A metabolic disorder occurs when the metabolic processes fail, leading to too much or too little of essential substances that the body needs to stay healthy. We usually think of these processes as dictated by foods we eat. However, the composition of the gut microbiota and the metabolites they produce can also interact with our metabolic functions, causing imbalance in gut microbiota populations, compromised immune system and breakdown in the integrity of the gut lining. A continued interruption in these functions can lead to Obesity, Diabetes, Non-alcoholic Fatty Liver Disease and Cardiovascular Disease.
Filter by Publication Year RangeTo
Total Books: 2
First Editions: 0
Total Pages Read: 0
Library Completion: 0%
"I read my eyes out and can’t read half enough... The more one reads the more one sees we have to read. " - John Adams
No Results Found
The page you requested could not be found. Try refining your search, or use the navigation above to locate the post.
At any given time,
only about 100-150 microbes predominate or are active. These organisms help us digest our food, produce vitamins such as vitamin B and K, keep our gut lining intact, and keep our immunity in check. Our bacterial diversity is of primary importance to prevent dysbiosis. Our diversity decreases as we age, but is also highly adaptable to our environment, especially the foods we eat or what toxins we are exposed to.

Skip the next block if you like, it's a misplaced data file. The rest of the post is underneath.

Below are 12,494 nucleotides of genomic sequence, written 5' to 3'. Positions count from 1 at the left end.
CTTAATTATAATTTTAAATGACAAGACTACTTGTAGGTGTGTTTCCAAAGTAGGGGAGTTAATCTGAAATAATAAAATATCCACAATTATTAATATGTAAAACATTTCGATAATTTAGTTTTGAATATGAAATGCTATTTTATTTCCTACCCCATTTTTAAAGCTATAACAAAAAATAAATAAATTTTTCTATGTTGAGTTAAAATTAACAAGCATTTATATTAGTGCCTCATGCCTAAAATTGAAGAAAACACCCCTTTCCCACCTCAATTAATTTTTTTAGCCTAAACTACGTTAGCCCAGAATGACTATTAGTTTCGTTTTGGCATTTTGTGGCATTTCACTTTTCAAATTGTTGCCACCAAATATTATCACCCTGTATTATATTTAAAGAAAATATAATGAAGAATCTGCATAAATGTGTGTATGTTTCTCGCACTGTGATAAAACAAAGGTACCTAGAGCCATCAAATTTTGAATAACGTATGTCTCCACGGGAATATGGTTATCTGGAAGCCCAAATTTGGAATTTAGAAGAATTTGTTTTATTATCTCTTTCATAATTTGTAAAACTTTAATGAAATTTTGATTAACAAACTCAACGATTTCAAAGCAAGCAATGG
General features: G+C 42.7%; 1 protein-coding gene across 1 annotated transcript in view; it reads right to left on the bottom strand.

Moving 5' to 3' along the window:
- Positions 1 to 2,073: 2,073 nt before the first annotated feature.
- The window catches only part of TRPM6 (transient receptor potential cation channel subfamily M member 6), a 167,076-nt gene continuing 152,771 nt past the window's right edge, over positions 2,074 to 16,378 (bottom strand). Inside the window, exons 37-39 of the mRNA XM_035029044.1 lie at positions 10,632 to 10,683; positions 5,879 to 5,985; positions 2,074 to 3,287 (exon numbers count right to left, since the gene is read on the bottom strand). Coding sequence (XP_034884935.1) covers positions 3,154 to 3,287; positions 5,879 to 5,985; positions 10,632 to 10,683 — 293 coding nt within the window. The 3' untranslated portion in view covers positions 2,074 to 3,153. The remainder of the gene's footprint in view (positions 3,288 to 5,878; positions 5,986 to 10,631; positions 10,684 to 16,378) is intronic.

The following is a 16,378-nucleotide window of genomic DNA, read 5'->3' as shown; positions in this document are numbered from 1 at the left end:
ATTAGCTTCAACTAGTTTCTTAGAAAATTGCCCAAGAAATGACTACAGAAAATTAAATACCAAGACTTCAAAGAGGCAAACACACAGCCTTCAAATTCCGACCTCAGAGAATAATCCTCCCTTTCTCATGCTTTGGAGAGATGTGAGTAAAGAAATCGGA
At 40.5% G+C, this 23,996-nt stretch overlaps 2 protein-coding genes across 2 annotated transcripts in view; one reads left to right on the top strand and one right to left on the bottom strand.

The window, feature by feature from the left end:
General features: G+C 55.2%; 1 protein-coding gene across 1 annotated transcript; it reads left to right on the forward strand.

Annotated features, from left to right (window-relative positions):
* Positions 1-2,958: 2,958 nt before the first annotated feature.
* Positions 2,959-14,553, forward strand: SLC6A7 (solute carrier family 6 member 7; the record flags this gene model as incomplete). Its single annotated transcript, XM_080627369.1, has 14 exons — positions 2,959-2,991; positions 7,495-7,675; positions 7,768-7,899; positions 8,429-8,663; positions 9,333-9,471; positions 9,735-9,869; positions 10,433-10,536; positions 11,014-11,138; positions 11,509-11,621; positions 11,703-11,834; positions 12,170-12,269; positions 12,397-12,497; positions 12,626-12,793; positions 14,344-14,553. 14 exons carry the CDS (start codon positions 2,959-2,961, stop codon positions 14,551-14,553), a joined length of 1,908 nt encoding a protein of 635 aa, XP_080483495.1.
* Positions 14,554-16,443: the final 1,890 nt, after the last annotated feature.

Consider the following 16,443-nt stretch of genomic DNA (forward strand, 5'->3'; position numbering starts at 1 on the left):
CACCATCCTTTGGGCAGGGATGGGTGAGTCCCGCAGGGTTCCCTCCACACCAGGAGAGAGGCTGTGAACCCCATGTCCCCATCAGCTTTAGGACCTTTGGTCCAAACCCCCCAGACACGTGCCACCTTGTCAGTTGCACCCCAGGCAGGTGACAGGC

Subscribe for More Great Articles!
An imbalance can lead to bowel disorders, allergies, autoimmune disorders and even obesity. Prebiotic’s, probiotics and fermented foods are significant components to add into the diet to combat dysbiosis and bring balance to gut health and immunity.